While we had the campervan we cooked a majority of our meals (vs eating out) which was helpful for budgeting. The benefits of tupperware are pretty obvious, but being able to salvage unused portions of ingredients has been a key component for efficiency in how we shop and cook (which subsequently saves money), and we’ve barely thrown away any food (an exception being a steak which turned green, as well as everything else in the cooler that was exposed to festering green steak juice).
Electricity is not always available for charging our devices, especially when traveling between campsites with limited/no facilitates and when backpacking for several days. Having a couple extra battery packs has been reassuring and given us peace of mind knowing we can boost our phone batteries to access navigation and other necessary information.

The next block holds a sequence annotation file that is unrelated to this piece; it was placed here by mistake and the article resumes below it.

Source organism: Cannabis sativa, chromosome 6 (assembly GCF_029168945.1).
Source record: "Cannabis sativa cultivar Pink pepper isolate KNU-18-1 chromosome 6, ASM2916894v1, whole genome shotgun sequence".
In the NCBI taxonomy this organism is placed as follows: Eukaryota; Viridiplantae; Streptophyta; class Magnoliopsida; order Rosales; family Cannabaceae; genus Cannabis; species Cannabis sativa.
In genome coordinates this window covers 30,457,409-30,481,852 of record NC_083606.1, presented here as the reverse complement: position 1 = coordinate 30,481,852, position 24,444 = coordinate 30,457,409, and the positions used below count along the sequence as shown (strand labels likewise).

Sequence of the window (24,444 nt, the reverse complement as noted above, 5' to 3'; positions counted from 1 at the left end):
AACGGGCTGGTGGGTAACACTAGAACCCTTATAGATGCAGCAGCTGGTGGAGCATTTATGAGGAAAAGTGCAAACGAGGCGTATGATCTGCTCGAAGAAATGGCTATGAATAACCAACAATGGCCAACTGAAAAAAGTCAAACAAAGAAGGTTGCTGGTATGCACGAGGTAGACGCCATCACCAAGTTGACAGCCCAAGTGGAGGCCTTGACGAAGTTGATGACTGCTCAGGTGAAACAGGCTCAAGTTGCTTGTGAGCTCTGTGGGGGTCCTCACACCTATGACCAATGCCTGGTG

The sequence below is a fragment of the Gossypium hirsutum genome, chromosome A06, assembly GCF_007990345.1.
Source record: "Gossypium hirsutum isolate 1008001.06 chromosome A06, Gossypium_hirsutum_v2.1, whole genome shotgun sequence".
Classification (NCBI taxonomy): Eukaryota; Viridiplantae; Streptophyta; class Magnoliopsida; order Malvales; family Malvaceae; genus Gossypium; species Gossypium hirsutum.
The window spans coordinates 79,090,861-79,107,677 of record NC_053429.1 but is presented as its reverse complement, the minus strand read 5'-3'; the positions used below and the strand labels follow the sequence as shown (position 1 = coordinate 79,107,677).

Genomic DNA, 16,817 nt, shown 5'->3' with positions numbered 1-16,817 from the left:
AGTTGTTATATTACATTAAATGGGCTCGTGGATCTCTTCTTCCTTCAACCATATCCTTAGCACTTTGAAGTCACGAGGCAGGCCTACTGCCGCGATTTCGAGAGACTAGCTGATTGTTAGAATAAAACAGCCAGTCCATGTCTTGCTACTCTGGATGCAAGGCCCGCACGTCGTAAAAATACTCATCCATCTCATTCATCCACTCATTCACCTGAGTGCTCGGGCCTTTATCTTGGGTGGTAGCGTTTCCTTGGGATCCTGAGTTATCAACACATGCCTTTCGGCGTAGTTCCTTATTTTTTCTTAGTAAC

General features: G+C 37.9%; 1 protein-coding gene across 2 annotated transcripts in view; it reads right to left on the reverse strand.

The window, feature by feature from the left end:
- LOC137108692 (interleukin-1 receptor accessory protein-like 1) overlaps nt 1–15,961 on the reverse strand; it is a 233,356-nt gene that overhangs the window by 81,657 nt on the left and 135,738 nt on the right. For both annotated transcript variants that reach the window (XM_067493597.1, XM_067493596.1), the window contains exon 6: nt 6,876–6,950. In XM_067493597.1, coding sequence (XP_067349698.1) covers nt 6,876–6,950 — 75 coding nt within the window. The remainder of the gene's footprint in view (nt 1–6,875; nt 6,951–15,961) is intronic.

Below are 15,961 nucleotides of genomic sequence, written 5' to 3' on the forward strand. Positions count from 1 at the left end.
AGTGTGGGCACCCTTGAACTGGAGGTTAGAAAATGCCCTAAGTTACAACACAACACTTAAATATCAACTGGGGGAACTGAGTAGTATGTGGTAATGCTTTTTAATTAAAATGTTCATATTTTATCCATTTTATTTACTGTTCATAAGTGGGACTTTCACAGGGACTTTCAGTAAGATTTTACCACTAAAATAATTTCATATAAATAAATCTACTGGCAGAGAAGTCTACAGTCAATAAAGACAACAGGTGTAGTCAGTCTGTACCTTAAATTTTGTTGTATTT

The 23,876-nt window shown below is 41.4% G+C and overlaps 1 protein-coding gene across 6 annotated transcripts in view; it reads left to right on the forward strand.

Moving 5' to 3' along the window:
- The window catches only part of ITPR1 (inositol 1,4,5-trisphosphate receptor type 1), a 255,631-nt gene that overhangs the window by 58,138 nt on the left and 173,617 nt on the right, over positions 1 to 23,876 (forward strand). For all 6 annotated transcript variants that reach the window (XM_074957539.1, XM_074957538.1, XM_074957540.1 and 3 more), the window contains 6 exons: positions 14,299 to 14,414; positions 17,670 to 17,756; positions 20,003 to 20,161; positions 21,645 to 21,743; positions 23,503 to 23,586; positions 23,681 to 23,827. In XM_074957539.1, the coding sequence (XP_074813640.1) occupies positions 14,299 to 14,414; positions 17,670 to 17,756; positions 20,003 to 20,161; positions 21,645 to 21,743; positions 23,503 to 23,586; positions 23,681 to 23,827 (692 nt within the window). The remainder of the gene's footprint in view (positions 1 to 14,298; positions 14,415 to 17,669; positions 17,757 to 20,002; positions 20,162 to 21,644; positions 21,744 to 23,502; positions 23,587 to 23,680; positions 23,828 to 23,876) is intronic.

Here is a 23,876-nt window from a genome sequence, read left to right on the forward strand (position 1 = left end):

Maps.me and iOverlander apps
The company we rented the campervan from recommended downloading these two apps on our phone. Maps.me allows us to navigate offline, as well as calculate mileage for trip planning and scout out things like gas stations and grocery stores along the way. It also has several hiking trails noted, although we tend to trust the paper maps more for that piece.